30. ^ Caygle, Heather; Ferris, Sarah; Bresnahan, John (February 5, 2020). "Pelosi unloads on Trump in private meeting after SOTU standoff - "He shredded the truth, so I shredded his speech," Pelosi told House Democrats in a closed-door meeting". Politico. Retrieved February 5, 2020.
  31. ^ Mansoor, Sanya (February 4, 2020). "Nancy Pelosi Ripped Up a Copy of Trump's State of the Union Address". Time. Retrieved February 4, 2020.
  32. ^ a b "Video shows Nancy Pelosi ripping Trump's SOTU speech before tearing it in half". NBC News. Retrieved February 17, 2020.
  33. ^ Chasmar, Jessica (February 6, 2020). "Nancy Pelosi pre-ripped pages during SOTU speech, Trump campaign says". The Washington Times. Retrieved January 10, 2020.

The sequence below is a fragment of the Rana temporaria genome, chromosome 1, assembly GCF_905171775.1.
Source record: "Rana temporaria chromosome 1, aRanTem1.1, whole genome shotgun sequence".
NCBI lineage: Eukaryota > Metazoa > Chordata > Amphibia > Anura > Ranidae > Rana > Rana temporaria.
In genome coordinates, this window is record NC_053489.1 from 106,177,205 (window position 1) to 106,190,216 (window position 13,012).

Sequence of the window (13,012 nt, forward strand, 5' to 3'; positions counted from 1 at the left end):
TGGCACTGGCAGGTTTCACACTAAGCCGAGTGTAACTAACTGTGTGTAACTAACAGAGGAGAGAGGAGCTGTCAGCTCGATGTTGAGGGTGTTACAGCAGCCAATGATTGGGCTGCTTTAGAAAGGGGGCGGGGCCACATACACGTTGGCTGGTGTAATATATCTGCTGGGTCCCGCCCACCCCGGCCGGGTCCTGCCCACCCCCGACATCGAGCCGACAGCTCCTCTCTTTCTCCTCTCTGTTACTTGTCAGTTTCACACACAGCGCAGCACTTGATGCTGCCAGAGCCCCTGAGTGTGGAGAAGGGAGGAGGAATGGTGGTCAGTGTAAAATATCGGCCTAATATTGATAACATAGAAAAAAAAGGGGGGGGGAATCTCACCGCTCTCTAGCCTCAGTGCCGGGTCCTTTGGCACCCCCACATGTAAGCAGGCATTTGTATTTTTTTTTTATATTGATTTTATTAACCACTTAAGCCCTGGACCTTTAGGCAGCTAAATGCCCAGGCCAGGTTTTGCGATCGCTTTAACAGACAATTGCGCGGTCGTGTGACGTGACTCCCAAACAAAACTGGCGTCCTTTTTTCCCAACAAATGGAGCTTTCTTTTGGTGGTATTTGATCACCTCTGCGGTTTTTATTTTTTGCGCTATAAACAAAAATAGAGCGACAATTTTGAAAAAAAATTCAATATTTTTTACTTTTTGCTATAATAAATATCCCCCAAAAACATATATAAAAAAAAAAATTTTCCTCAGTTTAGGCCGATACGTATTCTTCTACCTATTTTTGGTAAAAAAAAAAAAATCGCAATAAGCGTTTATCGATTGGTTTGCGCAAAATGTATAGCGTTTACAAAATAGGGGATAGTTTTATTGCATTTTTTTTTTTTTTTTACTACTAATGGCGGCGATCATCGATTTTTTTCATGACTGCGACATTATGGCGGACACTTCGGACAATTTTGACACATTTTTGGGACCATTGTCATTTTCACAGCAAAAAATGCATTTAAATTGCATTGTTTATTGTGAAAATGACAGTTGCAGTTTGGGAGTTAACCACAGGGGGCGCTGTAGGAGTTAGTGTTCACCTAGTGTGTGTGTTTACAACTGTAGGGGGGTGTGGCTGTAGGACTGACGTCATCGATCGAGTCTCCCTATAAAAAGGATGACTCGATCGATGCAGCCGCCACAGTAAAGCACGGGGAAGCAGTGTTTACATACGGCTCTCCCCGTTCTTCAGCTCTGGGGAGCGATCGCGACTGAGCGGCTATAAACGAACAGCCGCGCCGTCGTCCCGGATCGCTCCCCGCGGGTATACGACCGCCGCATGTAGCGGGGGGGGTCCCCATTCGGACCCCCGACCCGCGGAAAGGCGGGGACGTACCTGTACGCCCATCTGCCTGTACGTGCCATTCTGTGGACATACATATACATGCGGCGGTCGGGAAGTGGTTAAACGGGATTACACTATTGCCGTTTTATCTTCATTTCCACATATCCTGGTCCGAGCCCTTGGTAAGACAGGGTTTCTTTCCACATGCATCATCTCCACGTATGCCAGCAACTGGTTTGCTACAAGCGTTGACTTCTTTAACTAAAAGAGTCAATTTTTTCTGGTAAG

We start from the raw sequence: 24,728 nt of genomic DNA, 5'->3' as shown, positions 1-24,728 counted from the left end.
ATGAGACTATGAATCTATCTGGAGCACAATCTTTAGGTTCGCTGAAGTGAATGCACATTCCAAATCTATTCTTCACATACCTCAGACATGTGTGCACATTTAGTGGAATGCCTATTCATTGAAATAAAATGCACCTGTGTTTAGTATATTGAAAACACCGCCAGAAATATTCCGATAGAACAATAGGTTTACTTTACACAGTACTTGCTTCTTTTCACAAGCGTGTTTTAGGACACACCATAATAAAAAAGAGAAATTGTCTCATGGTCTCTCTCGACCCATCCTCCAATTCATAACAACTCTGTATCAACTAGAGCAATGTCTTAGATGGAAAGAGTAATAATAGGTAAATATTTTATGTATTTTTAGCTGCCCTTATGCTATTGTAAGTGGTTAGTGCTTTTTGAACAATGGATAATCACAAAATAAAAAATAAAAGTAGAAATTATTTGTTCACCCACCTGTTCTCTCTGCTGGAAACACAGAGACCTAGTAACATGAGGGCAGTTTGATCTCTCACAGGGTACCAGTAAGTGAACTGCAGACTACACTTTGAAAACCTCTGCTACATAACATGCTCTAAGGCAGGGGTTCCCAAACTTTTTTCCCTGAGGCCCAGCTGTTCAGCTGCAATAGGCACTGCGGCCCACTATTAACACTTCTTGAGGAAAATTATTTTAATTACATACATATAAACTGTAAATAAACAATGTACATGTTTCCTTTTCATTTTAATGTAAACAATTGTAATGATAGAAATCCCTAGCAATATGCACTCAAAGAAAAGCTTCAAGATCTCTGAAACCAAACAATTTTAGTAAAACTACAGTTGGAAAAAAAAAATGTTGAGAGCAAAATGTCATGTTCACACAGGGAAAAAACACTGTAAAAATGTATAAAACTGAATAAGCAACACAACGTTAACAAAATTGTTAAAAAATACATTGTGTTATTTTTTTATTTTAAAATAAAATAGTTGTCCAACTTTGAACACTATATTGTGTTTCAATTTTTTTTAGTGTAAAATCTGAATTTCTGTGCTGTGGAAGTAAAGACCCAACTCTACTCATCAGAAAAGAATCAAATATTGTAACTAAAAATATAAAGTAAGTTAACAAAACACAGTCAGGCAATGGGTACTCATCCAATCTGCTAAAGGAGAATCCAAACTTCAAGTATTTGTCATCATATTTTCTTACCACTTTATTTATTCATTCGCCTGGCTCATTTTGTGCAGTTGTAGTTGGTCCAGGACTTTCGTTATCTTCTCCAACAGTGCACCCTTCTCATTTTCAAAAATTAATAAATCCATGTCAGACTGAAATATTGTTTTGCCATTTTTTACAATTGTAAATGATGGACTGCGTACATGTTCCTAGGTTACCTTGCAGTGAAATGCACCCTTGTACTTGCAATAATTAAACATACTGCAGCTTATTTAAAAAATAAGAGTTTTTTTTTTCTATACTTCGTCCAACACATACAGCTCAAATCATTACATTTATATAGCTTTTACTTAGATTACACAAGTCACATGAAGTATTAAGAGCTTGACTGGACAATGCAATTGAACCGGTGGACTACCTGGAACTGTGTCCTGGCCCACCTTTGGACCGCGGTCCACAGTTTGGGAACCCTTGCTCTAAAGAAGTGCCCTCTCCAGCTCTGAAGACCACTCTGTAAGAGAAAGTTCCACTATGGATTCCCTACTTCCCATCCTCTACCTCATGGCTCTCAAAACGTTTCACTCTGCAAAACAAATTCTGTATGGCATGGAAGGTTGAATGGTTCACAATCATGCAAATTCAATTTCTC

34. ^ "Pelosi defends ripping Trump's State of the Union address". CNN newsroom.
  35. ^ a b Stolberg, Sheryl Gay. "As White House Calls Pelosi's Speech-Ripping a 'Tantrum,' She Feels 'Liberated'". The New York Times. Retrieved February 17, 2020.
  36. ^ Wilkie, Christina (February 4, 2020). "High-profile Dems to boycott Trump's State of the Union Address". CNBC. Retrieved February 4, 2020.
  37. ^ Pallone, Frank (December 16, 2019). "H.R.3 - 116th Congress (2019-2020): Elijah E. Cummings Lower Drug Costs Now Act". www.congress.gov. Retrieved February 5, 2020.
  38. ^ Martichoux, Alix (February 4, 2020). "Here's what Democrats were chanting in protest during the State of the Union". SFGate. Retrieved February 4, 2020.